Two years ago, life as I knew it came to a standstill, and I experienced a fear that today I still can’t verbalize. Although this wasn’t the first time I had encountered fear, it had never halted my living until that moment. December 11, 2017, was the day I met my crisis. This was the day my hematologist/oncologist diagnosed me with multiple myeloma (blood cancer).
Like most, my memory has failed me on a few occasions, but I remember every word, every moment and every feeling that I experienced that day and the days following the diagnosis. I remember mourning for my children, my parents and everyone that loved me because I was convinced, I was dying. Never mind the fact that we are all dying, I had cancer and it was over for me. I honestly wasn’t able to conjure one positive thought for at least a week and even then, fear consumed me.
“In every crisis there is a message. Crises are nature’s way of forcing change–breaking down old structures, shaking loose negative habits so that something new and better can take their place.” — Susan L. Taylor
I told my kids our theme for this chapter of life was all faith, no fear but girl, I was scared as hell. I felt myself slipping. I felt powerless to the depression and anxiety I was experiencing. I felt defeated and I was wearing the mask because as a strong woman, I needed to be a strong woman. All the words of encouragement I used to empower other women were lost on me, I wasn’t okay with not being okay. I couldn’t process this being my reality, I was afraid to even speak this truth because I thought, if I spoke it the universe would grasp it and begin to alter my existence even more.
I recognized and became connected to my purpose at the age of 10-years-old when my uncle began molesting me. At that young age, while attempting to process that trauma, I understood that I had a greater responsibility to women and girls. This understanding is the reason I have never been afraid to speak and share my truth. However, I couldn’t bring myself to share this because this chapter displayed weakness and offer no resolve and there was no way I could speak life about a situation that only offered death. That was until God showed up and showed out as he had so many times before.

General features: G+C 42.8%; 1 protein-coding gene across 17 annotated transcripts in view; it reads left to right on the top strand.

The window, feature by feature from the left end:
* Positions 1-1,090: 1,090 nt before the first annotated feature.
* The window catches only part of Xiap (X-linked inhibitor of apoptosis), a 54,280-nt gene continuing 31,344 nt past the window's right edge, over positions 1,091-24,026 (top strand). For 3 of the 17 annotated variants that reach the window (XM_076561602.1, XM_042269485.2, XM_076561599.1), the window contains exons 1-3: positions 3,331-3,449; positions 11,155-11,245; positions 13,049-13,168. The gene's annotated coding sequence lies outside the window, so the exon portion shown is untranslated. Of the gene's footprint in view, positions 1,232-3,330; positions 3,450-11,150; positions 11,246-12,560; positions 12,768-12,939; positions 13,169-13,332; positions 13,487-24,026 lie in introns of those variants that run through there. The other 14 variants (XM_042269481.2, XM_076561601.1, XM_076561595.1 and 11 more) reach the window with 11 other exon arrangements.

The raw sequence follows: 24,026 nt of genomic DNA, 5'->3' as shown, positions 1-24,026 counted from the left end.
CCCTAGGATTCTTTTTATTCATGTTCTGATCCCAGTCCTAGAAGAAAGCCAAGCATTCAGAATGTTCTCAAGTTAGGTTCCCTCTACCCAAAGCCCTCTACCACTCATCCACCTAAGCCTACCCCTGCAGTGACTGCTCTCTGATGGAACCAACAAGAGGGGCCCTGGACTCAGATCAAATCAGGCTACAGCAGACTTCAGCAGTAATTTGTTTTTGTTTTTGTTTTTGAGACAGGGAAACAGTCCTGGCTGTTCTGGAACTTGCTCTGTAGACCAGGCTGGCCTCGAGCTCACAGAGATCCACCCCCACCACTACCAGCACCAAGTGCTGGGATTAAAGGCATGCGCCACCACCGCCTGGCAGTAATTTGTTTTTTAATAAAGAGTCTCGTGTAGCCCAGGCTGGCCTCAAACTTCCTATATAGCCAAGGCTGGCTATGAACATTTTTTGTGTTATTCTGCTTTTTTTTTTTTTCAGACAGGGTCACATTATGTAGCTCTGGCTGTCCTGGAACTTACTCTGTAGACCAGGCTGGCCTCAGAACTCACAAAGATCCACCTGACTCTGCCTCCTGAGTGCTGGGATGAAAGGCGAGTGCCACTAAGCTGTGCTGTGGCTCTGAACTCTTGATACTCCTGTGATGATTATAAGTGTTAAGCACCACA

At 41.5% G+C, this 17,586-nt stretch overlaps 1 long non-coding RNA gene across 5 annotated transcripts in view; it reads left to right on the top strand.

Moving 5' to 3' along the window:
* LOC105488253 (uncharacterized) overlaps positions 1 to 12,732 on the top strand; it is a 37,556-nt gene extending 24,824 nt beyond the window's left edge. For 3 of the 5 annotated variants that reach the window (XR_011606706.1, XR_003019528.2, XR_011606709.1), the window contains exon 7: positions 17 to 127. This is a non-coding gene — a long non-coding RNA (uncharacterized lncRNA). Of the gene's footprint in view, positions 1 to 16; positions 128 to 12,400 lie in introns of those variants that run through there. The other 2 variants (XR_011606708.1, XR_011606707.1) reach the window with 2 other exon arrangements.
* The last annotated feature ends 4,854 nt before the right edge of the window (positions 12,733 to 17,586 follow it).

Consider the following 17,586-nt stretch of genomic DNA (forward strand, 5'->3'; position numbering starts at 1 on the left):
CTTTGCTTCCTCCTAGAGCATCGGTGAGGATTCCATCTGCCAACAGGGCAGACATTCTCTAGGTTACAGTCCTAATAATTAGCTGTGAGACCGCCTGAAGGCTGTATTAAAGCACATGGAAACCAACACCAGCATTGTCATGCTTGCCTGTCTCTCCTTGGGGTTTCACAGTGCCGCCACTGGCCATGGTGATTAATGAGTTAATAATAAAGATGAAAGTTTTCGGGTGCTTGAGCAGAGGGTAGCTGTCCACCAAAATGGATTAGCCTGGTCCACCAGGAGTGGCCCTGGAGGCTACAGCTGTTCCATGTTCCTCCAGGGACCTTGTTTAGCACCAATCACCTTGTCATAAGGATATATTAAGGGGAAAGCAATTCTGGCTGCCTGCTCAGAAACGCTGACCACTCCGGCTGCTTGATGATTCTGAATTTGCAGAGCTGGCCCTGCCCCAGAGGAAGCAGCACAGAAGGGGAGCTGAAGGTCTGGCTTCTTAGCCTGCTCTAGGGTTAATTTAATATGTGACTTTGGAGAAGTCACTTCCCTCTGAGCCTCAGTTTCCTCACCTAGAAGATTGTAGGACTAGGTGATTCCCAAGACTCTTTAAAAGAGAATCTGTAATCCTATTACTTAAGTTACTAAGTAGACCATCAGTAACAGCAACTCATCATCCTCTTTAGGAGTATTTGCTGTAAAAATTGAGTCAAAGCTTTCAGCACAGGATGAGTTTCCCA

Consumed by fear, I wasn’t living or sleeping but I was praying for direction because my faith was all I had other than fear. Then it happened, around 2am on New Year’s Eve I began to understand, that like being molested and abused, this cancer diagnosis was another chapter in my book of life that would empower and feed the souls of women/girls. I also begin to understand that with or without cancer, I was going to die at some point and that it was damn near a slap in God’s face to waste my time merely existing when I knew that my purpose required more. So yeah, I wrote my truth, I removed the mask and I decided to live life more abundantly.
That one act of obedience and faith was the first step to being cancer-free. Not cured but free of the fear that cancer had induced. Free to shine light everywhere cancer had cast clouds. Over time, although the fear of cancer wasn’t completely banished, it was less crippling, and I begin to live again. I recently heard Lauren London recite a poem written by Nipsey Hussle’s sister, Samantha Smith that verbalized perfectly how I overcame the fear of cancer.
“WE DANCE IN THE RAIN UNTIL THE FEAR IS DRAINED”–Samantha Smith
Listen, sis, every crisis isn’t intended to kill you. Some crisis is intended to change you and that is just what cancer did for me. Today, I live more abundantly because my faith revealed the truth; I am great than anyone or anything that attempts to destroy me. I have something now that trumps temporary emotions like fear and happiness. Today I have joy and peace despite having cancer because I decided to live instead of being imprisoned by cancer. Even on days that fear and anxiety are present, they are not strong enough to diminish my joy or interrupt my peace. This is why I say with total confidence, I have cancer but cancer doesn’t have me!